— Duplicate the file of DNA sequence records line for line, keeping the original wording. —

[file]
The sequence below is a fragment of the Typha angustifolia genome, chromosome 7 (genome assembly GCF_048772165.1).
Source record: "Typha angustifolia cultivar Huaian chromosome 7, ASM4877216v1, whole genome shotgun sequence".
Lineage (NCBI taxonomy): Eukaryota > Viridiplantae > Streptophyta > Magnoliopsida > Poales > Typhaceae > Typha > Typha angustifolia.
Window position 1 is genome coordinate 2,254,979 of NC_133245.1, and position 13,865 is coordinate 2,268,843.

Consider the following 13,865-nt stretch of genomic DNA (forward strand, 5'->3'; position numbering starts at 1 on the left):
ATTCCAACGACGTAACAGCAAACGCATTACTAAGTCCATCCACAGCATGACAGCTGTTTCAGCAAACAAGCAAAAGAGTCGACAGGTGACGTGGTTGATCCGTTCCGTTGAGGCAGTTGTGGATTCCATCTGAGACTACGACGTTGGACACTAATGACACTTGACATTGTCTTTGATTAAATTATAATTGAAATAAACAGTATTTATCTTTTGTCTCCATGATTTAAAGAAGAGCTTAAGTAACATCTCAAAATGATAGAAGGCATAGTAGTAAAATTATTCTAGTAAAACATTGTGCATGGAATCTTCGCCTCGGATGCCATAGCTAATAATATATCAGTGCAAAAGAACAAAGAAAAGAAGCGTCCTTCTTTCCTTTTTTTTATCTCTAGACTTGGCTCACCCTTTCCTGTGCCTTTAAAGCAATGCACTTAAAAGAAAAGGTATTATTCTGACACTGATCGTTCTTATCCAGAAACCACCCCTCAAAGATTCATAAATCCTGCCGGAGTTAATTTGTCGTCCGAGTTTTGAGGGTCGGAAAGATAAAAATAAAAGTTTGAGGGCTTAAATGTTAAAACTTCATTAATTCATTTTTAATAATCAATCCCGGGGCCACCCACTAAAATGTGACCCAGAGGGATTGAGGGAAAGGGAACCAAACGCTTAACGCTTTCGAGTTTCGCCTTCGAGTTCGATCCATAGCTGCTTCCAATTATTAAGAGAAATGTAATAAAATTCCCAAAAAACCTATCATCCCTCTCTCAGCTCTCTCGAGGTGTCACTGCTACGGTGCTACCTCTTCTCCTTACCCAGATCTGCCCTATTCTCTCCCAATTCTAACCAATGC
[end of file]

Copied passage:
The sequence below is a fragment of the Typha angustifolia genome, chromosome 7 (genome assembly GCF_048772165.1).
Source record: "Typha angustifolia cultivar Huaian chromosome 7, ASM4877216v1, whole genome shotgun sequence".
Lineage (NCBI taxonomy): Eukaryota > Viridiplantae > Streptophyta > Magnoliopsida > Poales > Typhaceae > Typha > Typha angustifolia.
Window position 1 is genome coordinate 2,254,979 of NC_133245.1, and position 13,865 is coordinate 2,268,843.

Consider the following 13,865-nt stretch of genomic DNA (forward strand, 5'->3'; position numbering starts at 1 on the left):
ATTCCAACGACGTAACAGCAAACGCATTACTAAGTCCATCCACAGCATGACAGCTGTTTCAGCAAACAAGCAAAAGAGTCGACAGGTGACGTGGTTGATCCGTTCCGTTGAGGCAGTTGTGGATTCCATCTGAGACTACGACGTTGGACACTAATGACACTTGACATTGTCTTTGATTAAATTATAATTGAAATAAACAGTATTTATCTTTTGTCTCCATGATTTAAAGAAGAGCTTAAGTAACATCTCAAAATGATAGAAGGCATAGTAGTAAAATTATTCTAGTAAAACATTGTGCATGGAATCTTCGCCTCGGATGCCATAGCTAATAATATATCAGTGCAAAAGAACAAAGAAAAGAAGCGTCCTTCTTTCCTTTTTTTTATCTCTAGACTTGGCTCACCCTTTCCTGTGCCTTTAAAGCAATGCACTTAAAAGAAAAGGTATTATTCTGACACTGATCGTTCTTATCCAGAAACCACCCCTCAAAGATTCATAAATCCTGCCGGAGTTAATTTGTCGTCCGAGTTTTGAGGGTCGGAAAGATAAAAATAAAAGTTTGAGGGCTTAAATGTTAAAACTTCATTAATTCATTTTTAATAATCAATCCCGGGGCCACCCACTAAAATGTGACCCAGAGGGATTGAGGGAAAGGGAACCAAACGCTTAACGCTTTCGAGTTTCGCCTTCGAGTTCGATCCATAGCTGCTTCCAATTATTAAGAGAAATGTAATAAAATTCCCAAAAAACCTATCATCCCTCTCTCAGCTCTCTCGAGGTGTCACTGCTACGGTGCTACCTCTTCTCCTTACCCAGATCTGCCCTATTCTCTCCCAATTCTAACCAATGC